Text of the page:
Ode to an oddball: Posey the cat


In early August 2006, shortly following my mother’s death, I stopped by a kitten fair hosted by the Burbank Animal Shelter. I thought a new kitten would help brighten my spirits, and be a good companion for my other cat, Kubrick, who always seemed so lonely whenever I was away.


The shelter’s main conference room looked like a school cafeteria, stuffed to capacity with kittens in cages. It’s hard to believe that a single kitten could possibly stand out from such a crowd, but one little Maine Coon did. She had sparkling green eyes, and climbed the wall of her cage as I passed her by. Even then, she seemed desperately eager for my attention.


I asked to hold her, and picked her up with my right hand. She wiggled and wiggled, but once I lightly pet her forehead, she immediately stopped and purred. When my petting stopped, her limbs wiggled all over again. She was like an overwound toy -- all fur, and attitude, and joy and love.


I was sold. Her name, I learned, was Sadie. It seemed appropriate for such a little creature with a big personality, but something in me just didn’t connect with it. I opted instead to christen her Posey, after the great actress Parker Posey -- whose oddball, funny charisma seemed perfectly embodied within this six week old ball of fur and deathly piercing needle claws.


I quickly paid the adoption fees and signed the paperwork. Because Posey was so young, the shelter would have to hold onto her for another two weeks before I could take her home. As I left, one of the employees then admitted to having bet on Posey being the first kitten adopted that morning. Call me a sucker, but I’m glad to have proven such instincts right.


Over the years, Posey was a loveable goofball. Little went through her brain, I suspect. She’d often get lost underneath a single bedsheet. She was always desperate for attention, but rarely could stay still long enough to cuddle. She’d spin around and around whenever she was petted. She proved too anxious and squirmish to be brushed.


Posey was also a little demon. She’d torment my older cat, Kubrick, albeit playfully, to the point of trauma. She’d knock over and break my first expensive tiffany lamp – a sin so dire I was tempted for a millisecond to return her to the shelter. She’d push everything off my tables and shelves. She’d scratch furniture, tear through boxes and bags, hog all the catfood at feeding time, and dive into every pile of catnip – leaving nothing for Kubrick behind, who would always sulk and walk away in resignation, even when he was nearly twice her size. Posey would hiss or make strange sounds, as if speaking in tongues, at others’ attempts to pet or hold her. Once she even bit and drew blood from someone I was dating; her act seemed to foreshadow the end of that romantic relationship.


My friends and I often joked about her simple mind, though the humor was always tempered by the suspicion that Posey suffered from some neuroses or developmental disorder. She’d compulsively lick her tail and stomach bare, but then playfully show them off, spreading out like a proud centerfold. She always seemed scatterbrained and easily confused…but then again, she always seemed happy, carefree, and playful. The latter traits gave me a great deal of comfort.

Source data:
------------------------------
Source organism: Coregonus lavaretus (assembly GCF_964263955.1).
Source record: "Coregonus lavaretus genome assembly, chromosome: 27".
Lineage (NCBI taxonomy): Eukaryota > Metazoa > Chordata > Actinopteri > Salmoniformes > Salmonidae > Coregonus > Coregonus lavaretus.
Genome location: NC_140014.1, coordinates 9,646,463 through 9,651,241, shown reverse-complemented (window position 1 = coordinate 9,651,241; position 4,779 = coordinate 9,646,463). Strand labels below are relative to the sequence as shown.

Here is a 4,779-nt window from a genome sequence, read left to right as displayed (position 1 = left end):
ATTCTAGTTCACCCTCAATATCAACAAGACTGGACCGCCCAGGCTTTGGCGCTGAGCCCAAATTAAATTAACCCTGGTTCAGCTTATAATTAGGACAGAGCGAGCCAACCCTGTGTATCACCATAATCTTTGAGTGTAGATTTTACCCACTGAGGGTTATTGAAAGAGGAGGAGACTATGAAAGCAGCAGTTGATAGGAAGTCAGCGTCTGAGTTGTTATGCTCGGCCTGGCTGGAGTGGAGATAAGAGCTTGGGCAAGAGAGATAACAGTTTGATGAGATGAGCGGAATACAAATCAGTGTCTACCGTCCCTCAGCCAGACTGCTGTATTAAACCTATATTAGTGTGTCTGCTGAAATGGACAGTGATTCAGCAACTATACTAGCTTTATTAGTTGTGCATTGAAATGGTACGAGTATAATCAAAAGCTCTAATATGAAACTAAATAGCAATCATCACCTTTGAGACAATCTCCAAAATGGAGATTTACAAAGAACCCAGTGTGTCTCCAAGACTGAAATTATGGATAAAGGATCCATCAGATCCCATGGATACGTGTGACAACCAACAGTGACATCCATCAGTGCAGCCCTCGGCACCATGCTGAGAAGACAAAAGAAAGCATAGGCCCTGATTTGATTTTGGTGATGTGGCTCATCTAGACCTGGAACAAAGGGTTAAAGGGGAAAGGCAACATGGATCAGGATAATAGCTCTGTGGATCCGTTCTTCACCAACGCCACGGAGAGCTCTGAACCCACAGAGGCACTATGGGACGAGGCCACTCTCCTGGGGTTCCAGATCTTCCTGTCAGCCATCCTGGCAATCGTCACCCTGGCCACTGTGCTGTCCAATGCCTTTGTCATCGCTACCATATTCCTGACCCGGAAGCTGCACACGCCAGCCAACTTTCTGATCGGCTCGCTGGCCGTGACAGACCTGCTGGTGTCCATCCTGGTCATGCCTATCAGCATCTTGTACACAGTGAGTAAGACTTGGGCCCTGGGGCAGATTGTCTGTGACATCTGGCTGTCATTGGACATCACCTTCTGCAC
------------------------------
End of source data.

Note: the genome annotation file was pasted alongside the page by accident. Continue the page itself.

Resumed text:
Whatever went through her little mind, this much was clear (and it was clear from day one): Posey absolutely adored me. However much I’d yell at her, or teased or scolded her, or had to lock her out of the bedroom to get a decent night’s sleep, she’d always gaze upon me with those stunningly green eyes, and I knew, beyond all doubt, that I was loved.


When I woke up Thanksgiving morning, Posey stared at me as she often did, eager for affection and food. My other cat, Brisby, was by her side. The two began their morning ritual of purrs and headbonks and kisses and snippy tangled fights for cuddlespace.


“Happy Thanksgiving,” I told them softly. “I love you both, and I’m so thankful for my little family.”


The next morning, Posey was gone.


I think she suffered a massive heart attack. I was watching TV when she suddenly raced down the stairs, panicked. She lost control of her bowels, jumped on the couch, collapsed, and went into convulsions. I picked her up, held her, and she suddenly went limp. In her final moments of terror and pain, I think she was desperately trying to come to me for help. I was so shocked I was speechless. By the time I was finally able to cry out, Posey was dead in my arms. I burst into tears, and could only keep repeating her name, over and over, as my fiancée came down the stairs to see what happened.


That moment is going to haunt me forever, but I’m glad I was at least there with her. No soul capable of so much love ever deserves to die alone.


I’ve been blessed to have a number of extraordinary pets in my life. They are our friends, our family, and give us joy, and love, and comfort. They also have more humanity than most people I know.


The best of pets never betray us, and they only break our hearts once.


They deserve so much more than us, and they can never live long enough.


Posey Sadie McDaniel

July 1, 2006 – Nov. 29, 2019





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